The alarm clock did its job, buzzing punctually at eight o’clock. How could such a small device make so much commotion? It seemed strange that Mariana wasn’t hopping out of bed to take a shower, make herself a frugal breakfast—of which milk was always a component—and leave for work. It was not strange at all because she was dead.
At nine o’clock I opened my eyes for the second time, uncomfortable, unaccustomed to that body still there beside me on a Monday morning, as though it were Sunday. Considering our financial situation, I certainly didn’t want Mariana to lose her job, so I tried telling her, affectionately, “Mariana, I’d love for you to stay here for the rest of your life, but we’re poor. Time for work.”
According to daily routine, Mariana should have turned on the hairdryer in the bathroom by then, signalling that she was about to leave and that my sleep would soon begin again. But there was no such thing and the silence was becoming unbearable. A few minutes before ten, I pushed through my sleepy state and after seeing Mariana’s rigid body I understood that, once again, life had changed.
We had been living together for six years and everything seemed to indicate that we loved one another or, at least, we had managed to reach that impasse where a relationship can stay in rhythm for all eternity. I suffered from insomnia and she had endured two heart attacks. Her heart was as weak as her arms and her voice. Death had left the beauty of her naked body intact and preserved her face’s usual look of tranquility. Mariana was in the habit of sleeping naked; nightclothes made her lethargic, pressing down on her. I walked out of the bedroom toward the kitchen to make breakfast. I would eat alone, as I did every morning. First, I went downstairs—we lived on the second floor—and bought the newspaper: same stories, same corruption, politicians making accusations among themselves.
A grant had allowed me to live in Madrid for nine months in a modest apartment close to the Santo Domingo station. In the mornings, before starting my academic routine, I enjoyed reading the day’s obituaries. The general age range of the recently deceased was usually sixty to ninety. I would shiver when I found a dead person my own age. Oh well, little brother, you went before I did, I said to myself, relieved. Mexican newspapers published no such list, since they would have needed to dedicate an entire supplement to the obituaries, impossible in such a poor country. When I lived in Madrid I was still young, whereas today I am patiently waiting to turn forty.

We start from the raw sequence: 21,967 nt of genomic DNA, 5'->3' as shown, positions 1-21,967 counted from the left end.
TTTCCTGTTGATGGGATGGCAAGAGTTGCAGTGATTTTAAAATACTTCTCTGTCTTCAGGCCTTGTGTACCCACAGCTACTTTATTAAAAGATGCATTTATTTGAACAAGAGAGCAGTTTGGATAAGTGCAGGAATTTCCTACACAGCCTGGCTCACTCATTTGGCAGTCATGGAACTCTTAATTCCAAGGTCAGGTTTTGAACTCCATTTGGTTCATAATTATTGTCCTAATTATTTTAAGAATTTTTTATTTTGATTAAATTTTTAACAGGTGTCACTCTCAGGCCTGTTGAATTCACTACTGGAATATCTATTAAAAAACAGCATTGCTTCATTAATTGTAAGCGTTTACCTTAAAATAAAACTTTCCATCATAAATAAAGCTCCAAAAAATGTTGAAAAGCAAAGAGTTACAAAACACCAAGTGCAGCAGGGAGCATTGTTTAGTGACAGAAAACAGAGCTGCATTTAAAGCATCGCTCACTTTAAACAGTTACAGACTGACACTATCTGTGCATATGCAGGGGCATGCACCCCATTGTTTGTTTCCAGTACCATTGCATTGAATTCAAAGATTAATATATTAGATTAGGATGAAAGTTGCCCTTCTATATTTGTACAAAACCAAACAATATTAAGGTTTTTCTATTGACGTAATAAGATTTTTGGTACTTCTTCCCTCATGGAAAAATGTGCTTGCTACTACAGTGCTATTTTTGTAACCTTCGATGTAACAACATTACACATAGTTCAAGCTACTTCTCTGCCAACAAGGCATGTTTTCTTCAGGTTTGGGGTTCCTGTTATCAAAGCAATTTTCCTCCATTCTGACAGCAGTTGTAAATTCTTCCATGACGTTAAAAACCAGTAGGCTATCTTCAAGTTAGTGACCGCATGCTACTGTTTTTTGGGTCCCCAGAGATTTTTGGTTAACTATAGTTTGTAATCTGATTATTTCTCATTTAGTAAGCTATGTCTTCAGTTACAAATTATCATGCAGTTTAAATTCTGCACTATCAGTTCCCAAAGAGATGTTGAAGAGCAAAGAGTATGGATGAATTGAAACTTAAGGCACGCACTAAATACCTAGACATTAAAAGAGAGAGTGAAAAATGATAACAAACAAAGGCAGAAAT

I washed my plate, glass, and spoon without listening to Mariana, who advised using latex gloves. You men don’t know how much women like soft, masculine hands. And now I would live without her, without her quirky and often sensible recommendations, without the sound of the hairdryer in the bathroom. I didn’t know if I could get used to unforeseen solitude. After all, during the years we lived together I had never had to take sleeping pills. All I needed to be peaceful was the presence of her naked body and the warmth it gave me.
I would keep only indispensable things and throw out half the household. Goodbye to most of Mariana’s electrical devices, goodbye to the stools and realist-style paintings. I also thought about buying a box of rum bottles to bear the suffering. I’m sure that as the days go by my pain will grow, and I want to be prepared. I would have liked to be brave enough to kill myself, but that act is not part of my fate, that’s all, I’m not going to think about it. I went back to the bedroom and tidied things up. She had always been messy, but I was the opposite: I wasn’t concerned about cleanliness, only tidiness. I would go around after her, picking up the clothes she left on the floor, and she would do our laundry and buy soaps for me.
By noon the cold had started building a house in her body, and soon her lips would start to petrify. I spread her legs—she was face up, just as the doctor had forbidden her from sleeping—and passed my lips over her. She smelled and tasted as good as ever, so lightly of pee, of moisture and life, honey and whey. I made love to her the way she liked it, entering rough and then continuing softly. We spent the afternoon spooning, her back stuck to my chest, the way she liked after I had been inside her.
I never thought the police could interpret my jabs and cum on her breasts incorrectly. Who thinks of the police while they’re saying goodbye to the woman they loved most in their life? It was strange not to cry or feel despair, but I’ll have time for that in the future. If I’d had a garden, I would have buried Mariana there to keep her close to me always, but we lived in a two-bedroom apartment. Even if such a garden had existed it would have been complicated to bury her there, since soon her relatives would claim their share: they would want to cry, offer money for the burial and make comments about how loving and good she had been.
Mariana was very discreet and no one in her family knew she had been living with a man. So to them I’ll be a stranger. The moment I pick up the phone and dial whichever number, peace will have ended and our love, Mariana, and our peace.
“Un cementerio en mi jardín” in © Compraré un rifle [I will buy a rifle], Anagrama
Translated by Helena Dunsmoor
Helena Dunsmoor translates, teaches, and writes in Canada, where she acquired a PhD in Latin American literature. She has published poetry, interviews, literary criticism, and literary translations.